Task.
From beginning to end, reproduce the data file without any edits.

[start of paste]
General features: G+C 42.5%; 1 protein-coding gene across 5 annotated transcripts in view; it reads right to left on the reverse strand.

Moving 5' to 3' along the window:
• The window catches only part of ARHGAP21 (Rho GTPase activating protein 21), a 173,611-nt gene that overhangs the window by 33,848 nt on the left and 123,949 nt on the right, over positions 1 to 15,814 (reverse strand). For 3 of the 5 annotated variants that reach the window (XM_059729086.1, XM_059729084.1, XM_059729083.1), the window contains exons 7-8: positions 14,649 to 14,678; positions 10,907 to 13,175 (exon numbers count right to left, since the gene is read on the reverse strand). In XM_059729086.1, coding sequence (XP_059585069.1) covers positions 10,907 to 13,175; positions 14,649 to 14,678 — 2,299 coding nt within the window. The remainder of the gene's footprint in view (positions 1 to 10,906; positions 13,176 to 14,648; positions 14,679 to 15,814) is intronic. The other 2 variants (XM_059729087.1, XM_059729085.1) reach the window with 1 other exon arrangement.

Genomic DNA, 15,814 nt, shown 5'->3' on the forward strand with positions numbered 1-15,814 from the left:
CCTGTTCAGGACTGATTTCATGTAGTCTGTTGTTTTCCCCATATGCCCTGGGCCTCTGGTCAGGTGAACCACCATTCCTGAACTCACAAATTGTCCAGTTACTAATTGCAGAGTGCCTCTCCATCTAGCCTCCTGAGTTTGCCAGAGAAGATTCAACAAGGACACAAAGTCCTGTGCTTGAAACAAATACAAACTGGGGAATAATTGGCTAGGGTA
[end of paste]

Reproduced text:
General features: G+C 42.5%; 1 protein-coding gene across 5 annotated transcripts in view; it reads right to left on the reverse strand.

Moving 5' to 3' along the window:
• The window catches only part of ARHGAP21 (Rho GTPase activating protein 21), a 173,611-nt gene that overhangs the window by 33,848 nt on the left and 123,949 nt on the right, over positions 1 to 15,814 (reverse strand). For 3 of the 5 annotated variants that reach the window (XM_059729086.1, XM_059729084.1, XM_059729083.1), the window contains exons 7-8: positions 14,649 to 14,678; positions 10,907 to 13,175 (exon numbers count right to left, since the gene is read on the reverse strand). In XM_059729086.1, coding sequence (XP_059585069.1) covers positions 10,907 to 13,175; positions 14,649 to 14,678 — 2,299 coding nt within the window. The remainder of the gene's footprint in view (positions 1 to 10,906; positions 13,176 to 14,648; positions 14,679 to 15,814) is intronic. The other 2 variants (XM_059729087.1, XM_059729085.1) reach the window with 1 other exon arrangement.

Genomic DNA, 15,814 nt, shown 5'->3' on the forward strand with positions numbered 1-15,814 from the left:
CCTGTTCAGGACTGATTTCATGTAGTCTGTTGTTTTCCCCATATGCCCTGGGCCTCTGGTCAGGTGAACCACCATTCCTGAACTCACAAATTGTCCAGTTACTAATTGCAGAGTGCCTCTCCATCTAGCCTCCTGAGTTTGCCAGAGAAGATTCAACAAGGACACAAAGTCCTGTGCTTGAAACAAATACAAACTGGGGAATAATTGGCTAGGGTA